He questioned why the proportion of language entries getting A* was so small. “Is there something in the design of the qualification? We don’t believe so, but researching and challenging ourselves is important.”

Ofqual announced last week that it would investigate variations in the number of top grades awarded to sixth formers, citing French, German and Spanish as examples.

Professor Michael Kelly, head of languages at Southampton University and director of the Routes into Languages programme, said the slump in entries was partly a knock-on effect caused by a drop in GCSE entries for languages, but added: “There is a worry about language A-levels being unpredictable and being marked too harshly.

“Teachers find it very hard to estimate what a student will get in their exams, and there’s a danger that these students – especially high achievers – are being rerouted into subjects where they’re likely to do much better.”

Kelly also put the decline in French and German down to a growing interest in a broader range of subjects including Spanish, Russian and Arabic.

The number of students sitting economics exams this summer shot up by 7.45%, while chemistry, further mathematics and physics also experienced a boost in entries of more than three percentage points.

Lesley Davies, director of quality and standards at the Pearson exam board, said teenagers had responded to the need for more scientists and mathematicians.

“Eighteen-year-olds today were 11 at the time of the economic downturn, they’ve lived through all the issues that we’ve faced in the UK, and globally, over recent years. Young people have answered the rallying call of universities and employers and have made choices that will help their future careers.”

Boys fuelled an increase in the number of students studying the sciences, which accounted for 17.8% of all subjects taken this year, compared with 17.0% in 2012.

In physics, boys made up 79.3% of entries – an increase of 3.8% this year. Entries for girls taking physics fell by 0.2%.

Boys’ entries for English A-level fell by 2.3%, while entries from girls for the subject rose by 0.6%.

Commenting on the gender gap, Hall said: “Clearly there are very strong differences in A-level trends which existed over time, but we’ve noticed a widening of the gap this year – why, we don’t know, but the supply of teachers will be very important in determining this in the future.

“It’s about improving the information and guidance that’s being given to people at 16, which is a very early age to be making these decisions.”

Brian Lightman, general secretary of the Association of School and College Leaders, said teachers were “very aware” of the need to break gender stereotypes.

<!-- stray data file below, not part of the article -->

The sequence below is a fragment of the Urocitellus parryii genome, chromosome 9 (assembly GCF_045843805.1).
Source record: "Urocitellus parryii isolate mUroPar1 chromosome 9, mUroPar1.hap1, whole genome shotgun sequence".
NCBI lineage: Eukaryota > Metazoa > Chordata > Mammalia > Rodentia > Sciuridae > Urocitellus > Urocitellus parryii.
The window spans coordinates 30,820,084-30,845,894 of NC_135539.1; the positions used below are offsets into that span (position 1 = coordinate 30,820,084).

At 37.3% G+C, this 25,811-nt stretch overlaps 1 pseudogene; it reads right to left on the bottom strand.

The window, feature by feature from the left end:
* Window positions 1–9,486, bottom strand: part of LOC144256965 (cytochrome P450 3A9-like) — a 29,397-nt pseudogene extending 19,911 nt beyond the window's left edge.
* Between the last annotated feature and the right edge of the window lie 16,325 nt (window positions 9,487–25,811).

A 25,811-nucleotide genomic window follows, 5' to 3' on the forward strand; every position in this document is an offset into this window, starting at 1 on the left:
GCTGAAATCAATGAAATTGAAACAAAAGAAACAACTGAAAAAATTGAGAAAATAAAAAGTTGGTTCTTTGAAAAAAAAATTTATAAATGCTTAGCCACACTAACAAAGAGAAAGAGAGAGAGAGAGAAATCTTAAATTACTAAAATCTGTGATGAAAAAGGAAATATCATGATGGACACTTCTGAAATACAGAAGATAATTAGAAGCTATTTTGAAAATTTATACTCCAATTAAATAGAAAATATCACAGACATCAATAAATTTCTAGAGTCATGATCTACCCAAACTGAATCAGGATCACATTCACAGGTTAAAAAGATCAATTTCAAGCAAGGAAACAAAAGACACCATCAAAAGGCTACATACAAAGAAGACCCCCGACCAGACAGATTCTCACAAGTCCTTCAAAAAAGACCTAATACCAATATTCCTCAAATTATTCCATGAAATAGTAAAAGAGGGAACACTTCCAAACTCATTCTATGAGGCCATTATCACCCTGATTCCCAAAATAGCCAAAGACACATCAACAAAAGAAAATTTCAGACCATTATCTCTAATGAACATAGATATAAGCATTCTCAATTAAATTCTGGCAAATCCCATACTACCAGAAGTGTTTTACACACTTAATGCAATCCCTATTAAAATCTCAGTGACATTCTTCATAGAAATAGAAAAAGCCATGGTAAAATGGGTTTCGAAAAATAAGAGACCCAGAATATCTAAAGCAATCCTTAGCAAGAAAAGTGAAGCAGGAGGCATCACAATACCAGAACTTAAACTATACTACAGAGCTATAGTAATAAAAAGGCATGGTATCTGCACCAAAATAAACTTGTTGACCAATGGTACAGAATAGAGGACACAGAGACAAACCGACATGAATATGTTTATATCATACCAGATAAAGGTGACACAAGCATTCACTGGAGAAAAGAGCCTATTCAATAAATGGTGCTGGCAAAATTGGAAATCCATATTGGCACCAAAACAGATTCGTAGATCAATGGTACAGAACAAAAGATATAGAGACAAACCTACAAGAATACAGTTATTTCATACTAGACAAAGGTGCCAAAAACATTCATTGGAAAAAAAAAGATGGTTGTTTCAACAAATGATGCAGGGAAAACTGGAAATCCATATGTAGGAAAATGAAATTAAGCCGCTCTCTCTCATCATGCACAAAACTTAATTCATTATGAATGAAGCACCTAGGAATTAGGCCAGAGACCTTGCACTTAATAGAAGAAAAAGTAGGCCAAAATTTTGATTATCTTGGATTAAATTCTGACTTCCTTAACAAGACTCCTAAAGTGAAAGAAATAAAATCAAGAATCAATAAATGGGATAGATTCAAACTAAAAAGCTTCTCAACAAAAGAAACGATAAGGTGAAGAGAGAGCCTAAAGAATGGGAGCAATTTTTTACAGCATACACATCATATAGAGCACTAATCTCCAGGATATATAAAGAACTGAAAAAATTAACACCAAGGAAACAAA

“We’ve seen very good examples of female engineers who go and talk to young people and explain that physics isn’t just a boy’s subject.”

Other subjects suffering a slump in interest were physical education (-14.53%), design and technology (-8.54%) and drama (8.42%).

Pressure on school budgets means fewer students are sitting extra qualifications such as critical thinking (-11.37%) and general studies (-11.24%), said Davies.

“We mustn’t forget the environment we’re in – resources are tightening and where as before students might have done four or five A-levels, now those extra classes are being dropped.”

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The Power of the Bilingual Brain

Jeffrey Kluger in Time, July 29, 2013:

Never mind how well spoken you might be now, you will never again be as adept with languages as the day you were born. Indeed, the youngest person in any room is almost always the best linguist there too. There are 6,800 languages in the world, and since you can’t know where you’ll be born, you have to pop from the womb to be able to speak any one of them. That talent fades fast — as early as nine months after birth, some of our language synapses start getting pruned away. But well into your grammar-school years, your ability to learn a second — or third or fourth — language is still remarkable.

That, it turns out, is very good for the brain. New studies are showing that a multilingual brain is nimbler, quicker, better able to deal with ambiguities, resolve conflicts and even resist Alzheimer’s disease and other forms of dementia longer. All of this is prompting public schools to implement language-immersion programs for kids as young as kindergarteners, as I report in the new issue of TIME; nowhere is that more evident than in Utah, where 20% of all public schools offer K-12 dual-language instruction, with students taking half their classes every day in English and half in either Spanish, French, Mandarin or Portuguese. To date, representatives from 22 other states have gone to Utah to learn more about the program.

The kids in bilingual classes in Utah and elsewhere aren’t thinking much about the nature of their brains when they go to school each morning; they’re only aware of the rich and lyrical experience of living and learning bilingually. But scientists — particularly neurologists, psychologists and educational specialists — are watching closely. In a polyglot world, a largely monoglot nation like the U.S. is at last moving to catch up — and not a moment too soon.